The most notorious body-snatch involved U.S. Senator John Harrison of Ohio. He was the son of former president William Henry Harrison and the father of future president Benjamin Harrison. But to resurrectionists, he was just a payday. So after his death in 1878, Harrison was dug up, stripped naked, and laid out for dissection. His family had to storm into the local hospital at the last second to save him.
Eventually, the pleas from doctors for more bodies to dissect got to be too much—as did the continual threat of more riots. So in the 1800s most U.S. states passed so-called anatomy acts or “bone bills.” These laws allowed medical schools to take unclaimed bodies from hospitals and poorhouses and dissect them, rather than dig bodies out of graves. This quieted the popular fury.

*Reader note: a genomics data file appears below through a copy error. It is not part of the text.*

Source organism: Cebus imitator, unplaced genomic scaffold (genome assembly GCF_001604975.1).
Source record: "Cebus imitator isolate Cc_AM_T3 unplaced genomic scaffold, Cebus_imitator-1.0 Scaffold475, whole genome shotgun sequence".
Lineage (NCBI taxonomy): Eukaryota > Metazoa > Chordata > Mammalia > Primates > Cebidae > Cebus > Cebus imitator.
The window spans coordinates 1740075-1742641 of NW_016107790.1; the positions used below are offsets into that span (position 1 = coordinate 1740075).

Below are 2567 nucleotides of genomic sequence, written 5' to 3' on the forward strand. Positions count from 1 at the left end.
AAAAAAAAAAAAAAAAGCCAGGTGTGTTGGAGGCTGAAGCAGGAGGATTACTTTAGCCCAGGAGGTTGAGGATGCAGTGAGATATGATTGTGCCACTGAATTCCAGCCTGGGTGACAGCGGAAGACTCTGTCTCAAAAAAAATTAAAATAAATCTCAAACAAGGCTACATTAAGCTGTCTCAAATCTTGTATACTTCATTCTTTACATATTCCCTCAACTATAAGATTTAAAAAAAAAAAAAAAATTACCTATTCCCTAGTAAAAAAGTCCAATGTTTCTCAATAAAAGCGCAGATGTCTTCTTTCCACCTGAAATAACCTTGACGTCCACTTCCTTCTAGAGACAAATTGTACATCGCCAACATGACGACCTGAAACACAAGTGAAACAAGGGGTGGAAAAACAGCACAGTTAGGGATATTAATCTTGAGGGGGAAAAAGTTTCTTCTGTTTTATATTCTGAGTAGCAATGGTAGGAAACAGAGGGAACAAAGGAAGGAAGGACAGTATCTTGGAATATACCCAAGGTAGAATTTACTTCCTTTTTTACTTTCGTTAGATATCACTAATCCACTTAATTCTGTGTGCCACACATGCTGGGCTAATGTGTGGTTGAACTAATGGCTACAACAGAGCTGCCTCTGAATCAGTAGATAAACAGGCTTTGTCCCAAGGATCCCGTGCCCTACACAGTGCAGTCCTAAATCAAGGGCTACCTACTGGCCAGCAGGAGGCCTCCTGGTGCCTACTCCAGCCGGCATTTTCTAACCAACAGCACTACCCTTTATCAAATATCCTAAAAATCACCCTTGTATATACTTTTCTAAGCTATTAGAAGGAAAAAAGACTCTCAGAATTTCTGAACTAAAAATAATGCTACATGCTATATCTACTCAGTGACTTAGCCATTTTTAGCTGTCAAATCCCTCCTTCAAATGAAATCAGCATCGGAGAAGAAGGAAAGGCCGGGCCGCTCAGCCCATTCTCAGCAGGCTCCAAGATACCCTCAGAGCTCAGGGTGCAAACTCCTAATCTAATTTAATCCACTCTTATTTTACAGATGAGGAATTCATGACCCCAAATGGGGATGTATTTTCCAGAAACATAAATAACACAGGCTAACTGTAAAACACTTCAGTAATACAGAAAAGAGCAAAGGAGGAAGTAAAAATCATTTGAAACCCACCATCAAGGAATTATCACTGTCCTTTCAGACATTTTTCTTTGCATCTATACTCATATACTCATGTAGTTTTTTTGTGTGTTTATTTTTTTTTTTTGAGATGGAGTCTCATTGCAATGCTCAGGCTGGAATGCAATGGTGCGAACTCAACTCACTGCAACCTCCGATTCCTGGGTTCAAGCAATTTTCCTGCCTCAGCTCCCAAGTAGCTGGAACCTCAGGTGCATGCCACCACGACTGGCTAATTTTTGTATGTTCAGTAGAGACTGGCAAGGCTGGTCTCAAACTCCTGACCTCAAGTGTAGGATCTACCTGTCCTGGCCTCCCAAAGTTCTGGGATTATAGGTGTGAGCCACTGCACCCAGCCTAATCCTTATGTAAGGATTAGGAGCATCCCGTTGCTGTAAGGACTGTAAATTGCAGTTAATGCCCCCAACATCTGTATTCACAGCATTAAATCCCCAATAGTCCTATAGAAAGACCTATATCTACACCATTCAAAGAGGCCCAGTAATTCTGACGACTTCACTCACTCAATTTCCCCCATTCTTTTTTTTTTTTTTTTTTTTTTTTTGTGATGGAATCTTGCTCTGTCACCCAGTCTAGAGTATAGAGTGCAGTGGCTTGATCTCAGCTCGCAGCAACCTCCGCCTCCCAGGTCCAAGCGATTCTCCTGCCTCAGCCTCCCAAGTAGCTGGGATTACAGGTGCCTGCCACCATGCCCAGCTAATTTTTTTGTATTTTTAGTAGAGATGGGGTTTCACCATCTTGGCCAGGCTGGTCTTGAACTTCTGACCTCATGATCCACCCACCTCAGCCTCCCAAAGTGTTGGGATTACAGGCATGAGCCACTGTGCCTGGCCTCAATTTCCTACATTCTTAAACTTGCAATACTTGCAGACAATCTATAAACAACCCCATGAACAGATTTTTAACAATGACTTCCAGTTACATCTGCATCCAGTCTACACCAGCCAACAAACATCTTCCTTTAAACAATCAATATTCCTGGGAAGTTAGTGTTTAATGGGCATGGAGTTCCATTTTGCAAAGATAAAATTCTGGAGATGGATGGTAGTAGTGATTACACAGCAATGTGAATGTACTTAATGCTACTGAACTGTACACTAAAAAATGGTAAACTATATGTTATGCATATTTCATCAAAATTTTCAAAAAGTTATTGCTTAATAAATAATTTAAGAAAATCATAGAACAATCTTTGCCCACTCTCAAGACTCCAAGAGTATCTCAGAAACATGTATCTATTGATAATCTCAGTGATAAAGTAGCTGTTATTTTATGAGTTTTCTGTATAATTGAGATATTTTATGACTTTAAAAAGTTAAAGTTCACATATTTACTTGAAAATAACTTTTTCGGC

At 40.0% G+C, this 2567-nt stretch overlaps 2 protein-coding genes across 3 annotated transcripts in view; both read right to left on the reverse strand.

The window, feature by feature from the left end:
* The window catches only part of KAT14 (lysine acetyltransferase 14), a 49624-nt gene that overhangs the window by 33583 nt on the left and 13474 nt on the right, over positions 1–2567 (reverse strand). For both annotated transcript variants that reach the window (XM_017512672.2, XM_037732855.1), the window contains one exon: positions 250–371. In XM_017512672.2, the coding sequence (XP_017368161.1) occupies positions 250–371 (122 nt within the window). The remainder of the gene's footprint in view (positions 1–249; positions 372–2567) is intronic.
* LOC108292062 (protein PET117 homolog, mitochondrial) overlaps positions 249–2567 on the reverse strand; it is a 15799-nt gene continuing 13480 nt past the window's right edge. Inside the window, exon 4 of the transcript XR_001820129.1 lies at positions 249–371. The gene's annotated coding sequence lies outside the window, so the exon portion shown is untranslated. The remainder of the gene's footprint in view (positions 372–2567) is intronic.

But if the bone bills cut down on the riots, these laws still seemed ethically dubious to many people, even at the time. Because once again, the burden for supplying bodies for science fell exclusively on the poor. After all, it wasn’t the well-heeled and well-connected who were dying unclaimed in poorhouses.
Given the state of society at the time, perhaps the bone bills were the best compromise that could be expected. But here’s the thing about this story that really grabs me. It’s clear in retrospect that using unclaimed bodies was not only ethically dicey but scientifically dubious as well. Because, as crazy as this sounds, poor people can actually have different anatomies.